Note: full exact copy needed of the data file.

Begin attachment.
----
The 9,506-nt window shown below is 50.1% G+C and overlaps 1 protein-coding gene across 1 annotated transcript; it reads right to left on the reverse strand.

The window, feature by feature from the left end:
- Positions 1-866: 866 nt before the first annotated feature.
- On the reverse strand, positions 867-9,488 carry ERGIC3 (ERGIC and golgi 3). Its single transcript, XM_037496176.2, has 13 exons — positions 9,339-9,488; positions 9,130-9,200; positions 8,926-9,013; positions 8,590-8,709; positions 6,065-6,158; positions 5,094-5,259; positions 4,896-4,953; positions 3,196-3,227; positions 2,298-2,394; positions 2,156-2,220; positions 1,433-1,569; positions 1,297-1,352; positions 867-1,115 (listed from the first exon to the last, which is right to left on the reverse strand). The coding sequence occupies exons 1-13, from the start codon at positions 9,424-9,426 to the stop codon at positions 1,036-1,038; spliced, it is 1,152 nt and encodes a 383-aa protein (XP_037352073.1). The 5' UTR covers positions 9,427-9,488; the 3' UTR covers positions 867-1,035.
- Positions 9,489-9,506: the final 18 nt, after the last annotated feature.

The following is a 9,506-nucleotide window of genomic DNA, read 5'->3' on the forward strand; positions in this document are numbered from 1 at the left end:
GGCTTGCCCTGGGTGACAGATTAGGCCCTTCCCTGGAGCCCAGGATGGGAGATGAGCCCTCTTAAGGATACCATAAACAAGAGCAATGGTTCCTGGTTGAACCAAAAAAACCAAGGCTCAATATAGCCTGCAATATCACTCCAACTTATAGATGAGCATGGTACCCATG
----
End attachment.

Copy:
The 9,506-nt window shown below is 50.1% G+C and overlaps 1 protein-coding gene across 1 annotated transcript; it reads right to left on the reverse strand.

The window, feature by feature from the left end:
- Positions 1-866: 866 nt before the first annotated feature.
- On the reverse strand, positions 867-9,488 carry ERGIC3 (ERGIC and golgi 3). Its single transcript, XM_037496176.2, has 13 exons — positions 9,339-9,488; positions 9,130-9,200; positions 8,926-9,013; positions 8,590-8,709; positions 6,065-6,158; positions 5,094-5,259; positions 4,896-4,953; positions 3,196-3,227; positions 2,298-2,394; positions 2,156-2,220; positions 1,433-1,569; positions 1,297-1,352; positions 867-1,115 (listed from the first exon to the last, which is right to left on the reverse strand). The coding sequence occupies exons 1-13, from the start codon at positions 9,424-9,426 to the stop codon at positions 1,036-1,038; spliced, it is 1,152 nt and encodes a 383-aa protein (XP_037352073.1). The 5' UTR covers positions 9,427-9,488; the 3' UTR covers positions 867-1,035.
- Positions 9,489-9,506: the final 18 nt, after the last annotated feature.

The following is a 9,506-nucleotide window of genomic DNA, read 5'->3' on the forward strand; positions in this document are numbered from 1 at the left end:
GGCTTGCCCTGGGTGACAGATTAGGCCCTTCCCTGGAGCCCAGGATGGGAGATGAGCCCTCTTAAGGATACCATAAACAAGAGCAATGGTTCCTGGTTGAACCAAAAAAACCAAGGCTCAATATAGCCTGCAATATCACTCCAACTTATAGATGAGCATGGTACCCATG